Our study of market economies requires us to examine both the demand-side and the supply-side of product and resources markets. Buyers and sellers interact with one another to engage in mutually beneficial exchanges in a market economy, and prices are set based on the demand and supply for a particular good, service or resource. This video lesson presents the law of demand, and explains how the demand curve can illustrate this fundamental economic concept.
In our second lesson on Demand we’ll distinguish between a movement along a demand curve and a shift in the demand for a good. Be sure you’ve watched the lesson on the “Law of Demand” before beginning this lesson.
In our third and final lesson introducing Demand we explore the non-price determinants of a good’s demand, changes to which will cause the demand for a good to increase or decrease and the demand curve to shift.
In a previous lesson we introduced the law of supply and the determinants of supply, but we never clearly explained WHY there is a direct relationship between price and quantity supplied. In this lesson we will connect the law of supply to a law introduced in an earlier lesson on the PPC and the Law of Increasing Opportunity Costs.
The concept of increasing marginal costs of production will be explained and the link between firms’ marginal costs and supply will be established in this lesson.
This week we will be wrapping up unit 1.1 from the IB Economics syllabus here in Zurich. The final topic to cover from this section of the course is the relationship between equilibrium in a competitive market and allocative efficiency. The video below explains why the most efficient result a market can hope to achieve occurs when the price and quantity are determined by the intersection of supply and demand. Any price and quantity combination other than that found at equilibrium will reduce overall efficiency and lead to a loss of societal welfare.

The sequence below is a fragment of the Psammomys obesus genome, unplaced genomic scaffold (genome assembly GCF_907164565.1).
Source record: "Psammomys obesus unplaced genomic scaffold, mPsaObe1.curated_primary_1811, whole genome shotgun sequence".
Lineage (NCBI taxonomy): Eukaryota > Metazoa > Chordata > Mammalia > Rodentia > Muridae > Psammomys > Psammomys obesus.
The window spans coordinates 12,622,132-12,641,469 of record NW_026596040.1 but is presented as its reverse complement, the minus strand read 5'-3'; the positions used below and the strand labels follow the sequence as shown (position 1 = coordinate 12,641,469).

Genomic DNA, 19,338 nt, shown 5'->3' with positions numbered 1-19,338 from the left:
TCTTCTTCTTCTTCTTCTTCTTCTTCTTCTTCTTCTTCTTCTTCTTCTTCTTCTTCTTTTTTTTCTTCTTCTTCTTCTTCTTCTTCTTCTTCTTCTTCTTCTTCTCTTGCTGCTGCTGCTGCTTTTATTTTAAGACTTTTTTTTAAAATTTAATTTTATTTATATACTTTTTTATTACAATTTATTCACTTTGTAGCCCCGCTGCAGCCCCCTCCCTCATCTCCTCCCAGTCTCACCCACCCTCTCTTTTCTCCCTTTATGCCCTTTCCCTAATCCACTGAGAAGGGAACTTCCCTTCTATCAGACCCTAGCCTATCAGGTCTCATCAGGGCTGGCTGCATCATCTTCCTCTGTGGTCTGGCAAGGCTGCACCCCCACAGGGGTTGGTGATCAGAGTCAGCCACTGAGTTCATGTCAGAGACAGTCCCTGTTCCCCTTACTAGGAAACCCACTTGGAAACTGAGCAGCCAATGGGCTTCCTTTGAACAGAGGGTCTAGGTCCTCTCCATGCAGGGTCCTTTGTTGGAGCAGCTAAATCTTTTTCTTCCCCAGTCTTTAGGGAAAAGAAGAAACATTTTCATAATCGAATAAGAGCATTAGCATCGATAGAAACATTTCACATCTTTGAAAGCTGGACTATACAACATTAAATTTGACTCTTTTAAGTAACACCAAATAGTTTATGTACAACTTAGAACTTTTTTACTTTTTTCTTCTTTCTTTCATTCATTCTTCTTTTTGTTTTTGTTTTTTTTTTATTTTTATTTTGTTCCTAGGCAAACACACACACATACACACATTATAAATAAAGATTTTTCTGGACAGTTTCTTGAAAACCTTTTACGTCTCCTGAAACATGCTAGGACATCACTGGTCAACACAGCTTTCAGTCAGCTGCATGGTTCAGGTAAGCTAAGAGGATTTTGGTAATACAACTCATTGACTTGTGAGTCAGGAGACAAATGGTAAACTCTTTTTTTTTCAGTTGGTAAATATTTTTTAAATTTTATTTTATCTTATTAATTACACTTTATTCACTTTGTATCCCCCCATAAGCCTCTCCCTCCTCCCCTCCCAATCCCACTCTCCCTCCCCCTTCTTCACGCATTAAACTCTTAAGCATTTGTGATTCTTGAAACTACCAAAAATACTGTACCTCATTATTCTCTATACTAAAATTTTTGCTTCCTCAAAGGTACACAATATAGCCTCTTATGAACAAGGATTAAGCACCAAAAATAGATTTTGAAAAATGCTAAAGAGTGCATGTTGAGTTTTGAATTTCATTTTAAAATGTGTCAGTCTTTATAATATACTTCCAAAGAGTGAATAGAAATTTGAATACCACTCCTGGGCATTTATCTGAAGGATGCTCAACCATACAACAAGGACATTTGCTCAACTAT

Discussion Questions about Efficiency:
“The invisible hand of the competitive market results in a more efficient allocation of resources than prices set by a government can ever hope to achieve.” Explain the economic reasoning behind this statement.
Why does the marginal benefit to consumers of a good decrease the greater the quantity of the good becomes available on the market? Why does the marginal cost to producers increase?
How do competitive market forces assure resources will be efficiently allocated towards the provision of various goods and services? In other words, if the quantity in a market is not at equilibrium, why is it likely to move towards equilibrium over time?
The additional benefits enjoyed by consumers pay less than they are willing to pay and by producers who sell for a price higher than they are willing to sell for are known as consumer and producer surplus. Together they make up the “total welfare” of a market. This lesson introduces and explains these concepts, important for understanding what makes the market system effective at meeting society’s wants and needs.
As we’ve learned in earlier lessons, markets tend to achieve equilibrium prices and quantities that are efficient, as the marginal benefit of a product to its consumers equals the marginal cost to producers. But what makes outcomes other than equilibrium inefficient? This lesson looks at the impact of disequilibria on consumer and producer surplus, introducing the concept of “deadweight loss” or “welfare loss”, which will further help us understand what makes outcomes other than the equilibrium quantity and price inefficient.